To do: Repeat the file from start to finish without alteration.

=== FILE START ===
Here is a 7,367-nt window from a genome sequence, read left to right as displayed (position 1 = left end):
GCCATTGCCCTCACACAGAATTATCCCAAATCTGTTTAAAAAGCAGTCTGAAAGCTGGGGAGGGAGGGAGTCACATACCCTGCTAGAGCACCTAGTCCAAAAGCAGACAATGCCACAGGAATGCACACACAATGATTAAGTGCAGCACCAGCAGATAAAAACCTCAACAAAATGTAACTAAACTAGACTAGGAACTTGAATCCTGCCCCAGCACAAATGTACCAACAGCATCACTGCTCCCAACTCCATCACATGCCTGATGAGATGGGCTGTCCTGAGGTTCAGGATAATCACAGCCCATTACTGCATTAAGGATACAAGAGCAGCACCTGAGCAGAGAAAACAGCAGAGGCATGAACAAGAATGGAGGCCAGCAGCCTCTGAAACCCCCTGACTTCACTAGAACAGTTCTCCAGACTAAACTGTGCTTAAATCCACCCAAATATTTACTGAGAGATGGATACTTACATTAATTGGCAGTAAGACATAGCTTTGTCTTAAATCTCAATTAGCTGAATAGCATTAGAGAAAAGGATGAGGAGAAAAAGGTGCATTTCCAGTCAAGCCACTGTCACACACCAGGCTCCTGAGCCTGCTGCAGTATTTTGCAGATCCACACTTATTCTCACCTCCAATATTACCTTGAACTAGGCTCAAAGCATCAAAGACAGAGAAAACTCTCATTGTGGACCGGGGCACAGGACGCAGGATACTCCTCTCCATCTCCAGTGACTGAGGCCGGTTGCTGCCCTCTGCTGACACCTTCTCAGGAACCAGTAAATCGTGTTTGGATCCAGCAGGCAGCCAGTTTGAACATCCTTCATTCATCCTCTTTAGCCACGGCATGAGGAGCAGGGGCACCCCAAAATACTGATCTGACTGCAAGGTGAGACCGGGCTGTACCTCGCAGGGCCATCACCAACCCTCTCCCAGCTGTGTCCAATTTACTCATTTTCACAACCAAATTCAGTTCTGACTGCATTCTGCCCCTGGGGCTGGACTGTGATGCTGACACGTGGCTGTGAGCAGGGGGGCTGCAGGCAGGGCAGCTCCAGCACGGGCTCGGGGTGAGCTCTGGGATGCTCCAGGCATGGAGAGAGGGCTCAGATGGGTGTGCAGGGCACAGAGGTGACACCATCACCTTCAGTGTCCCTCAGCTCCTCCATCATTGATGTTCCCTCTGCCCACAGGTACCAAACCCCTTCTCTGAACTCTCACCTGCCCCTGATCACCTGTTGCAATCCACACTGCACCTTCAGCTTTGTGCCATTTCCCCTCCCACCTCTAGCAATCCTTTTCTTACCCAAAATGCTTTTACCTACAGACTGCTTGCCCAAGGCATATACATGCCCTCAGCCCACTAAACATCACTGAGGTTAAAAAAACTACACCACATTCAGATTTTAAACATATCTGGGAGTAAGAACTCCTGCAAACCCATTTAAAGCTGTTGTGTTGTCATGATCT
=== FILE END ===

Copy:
Here is a 7,367-nt window from a genome sequence, read left to right as displayed (position 1 = left end):
GCCATTGCCCTCACACAGAATTATCCCAAATCTGTTTAAAAAGCAGTCTGAAAGCTGGGGAGGGAGGGAGTCACATACCCTGCTAGAGCACCTAGTCCAAAAGCAGACAATGCCACAGGAATGCACACACAATGATTAAGTGCAGCACCAGCAGATAAAAACCTCAACAAAATGTAACTAAACTAGACTAGGAACTTGAATCCTGCCCCAGCACAAATGTACCAACAGCATCACTGCTCCCAACTCCATCACATGCCTGATGAGATGGGCTGTCCTGAGGTTCAGGATAATCACAGCCCATTACTGCATTAAGGATACAAGAGCAGCACCTGAGCAGAGAAAACAGCAGAGGCATGAACAAGAATGGAGGCCAGCAGCCTCTGAAACCCCCTGACTTCACTAGAACAGTTCTCCAGACTAAACTGTGCTTAAATCCACCCAAATATTTACTGAGAGATGGATACTTACATTAATTGGCAGTAAGACATAGCTTTGTCTTAAATCTCAATTAGCTGAATAGCATTAGAGAAAAGGATGAGGAGAAAAAGGTGCATTTCCAGTCAAGCCACTGTCACACACCAGGCTCCTGAGCCTGCTGCAGTATTTTGCAGATCCACACTTATTCTCACCTCCAATATTACCTTGAACTAGGCTCAAAGCATCAAAGACAGAGAAAACTCTCATTGTGGACCGGGGCACAGGACGCAGGATACTCCTCTCCATCTCCAGTGACTGAGGCCGGTTGCTGCCCTCTGCTGACACCTTCTCAGGAACCAGTAAATCGTGTTTGGATCCAGCAGGCAGCCAGTTTGAACATCCTTCATTCATCCTCTTTAGCCACGGCATGAGGAGCAGGGGCACCCCAAAATACTGATCTGACTGCAAGGTGAGACCGGGCTGTACCTCGCAGGGCCATCACCAACCCTCTCCCAGCTGTGTCCAATTTACTCATTTTCACAACCAAATTCAGTTCTGACTGCATTCTGCCCCTGGGGCTGGACTGTGATGCTGACACGTGGCTGTGAGCAGGGGGGCTGCAGGCAGGGCAGCTCCAGCACGGGCTCGGGGTGAGCTCTGGGATGCTCCAGGCATGGAGAGAGGGCTCAGATGGGTGTGCAGGGCACAGAGGTGACACCATCACCTTCAGTGTCCCTCAGCTCCTCCATCATTGATGTTCCCTCTGCCCACAGGTACCAAACCCCTTCTCTGAACTCTCACCTGCCCCTGATCACCTGTTGCAATCCACACTGCACCTTCAGCTTTGTGCCATTTCCCCTCCCACCTCTAGCAATCCTTTTCTTACCCAAAATGCTTTTACCTACAGACTGCTTGCCCAAGGCATATACATGCCCTCAGCCCACTAAACATCACTGAGGTTAAAAAAACTACACCACATTCAGATTTTAAACATATCTGGGAGTAAGAACTCCTGCAAACCCATTTAAAGCTGTTGTGTTGTCATGATCT